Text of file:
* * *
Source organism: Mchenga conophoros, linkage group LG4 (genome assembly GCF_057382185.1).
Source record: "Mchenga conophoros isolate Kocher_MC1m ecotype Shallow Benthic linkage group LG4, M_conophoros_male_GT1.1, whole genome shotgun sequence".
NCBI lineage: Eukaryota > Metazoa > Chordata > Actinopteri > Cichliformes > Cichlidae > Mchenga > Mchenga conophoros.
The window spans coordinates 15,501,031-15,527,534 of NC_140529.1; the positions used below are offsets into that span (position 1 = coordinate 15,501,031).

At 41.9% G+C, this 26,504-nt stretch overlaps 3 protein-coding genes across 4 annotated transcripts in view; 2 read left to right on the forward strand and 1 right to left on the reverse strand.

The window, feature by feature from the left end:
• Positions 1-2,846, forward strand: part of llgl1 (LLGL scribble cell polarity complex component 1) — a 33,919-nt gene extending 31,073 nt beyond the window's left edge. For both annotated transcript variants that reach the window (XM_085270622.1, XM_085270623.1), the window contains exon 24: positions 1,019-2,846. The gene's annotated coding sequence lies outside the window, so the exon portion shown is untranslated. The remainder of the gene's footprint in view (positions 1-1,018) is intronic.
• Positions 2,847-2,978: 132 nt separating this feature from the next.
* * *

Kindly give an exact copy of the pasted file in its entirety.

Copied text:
Source organism: Mchenga conophoros, linkage group LG4 (genome assembly GCF_057382185.1).
Source record: "Mchenga conophoros isolate Kocher_MC1m ecotype Shallow Benthic linkage group LG4, M_conophoros_male_GT1.1, whole genome shotgun sequence".
NCBI lineage: Eukaryota > Metazoa > Chordata > Actinopteri > Cichliformes > Cichlidae > Mchenga > Mchenga conophoros.
The window spans coordinates 15,501,031-15,527,534 of NC_140529.1; the positions used below are offsets into that span (position 1 = coordinate 15,501,031).

At 41.9% G+C, this 26,504-nt stretch overlaps 3 protein-coding genes across 4 annotated transcripts in view; 2 read left to right on the forward strand and 1 right to left on the reverse strand.

The window, feature by feature from the left end:
• Positions 1-2,846, forward strand: part of llgl1 (LLGL scribble cell polarity complex component 1) — a 33,919-nt gene extending 31,073 nt beyond the window's left edge. For both annotated transcript variants that reach the window (XM_085270622.1, XM_085270623.1), the window contains exon 24: positions 1,019-2,846. The gene's annotated coding sequence lies outside the window, so the exon portion shown is untranslated. The remainder of the gene's footprint in view (positions 1-1,018) is intronic.
• Positions 2,847-2,978: 132 nt separating this feature from the next.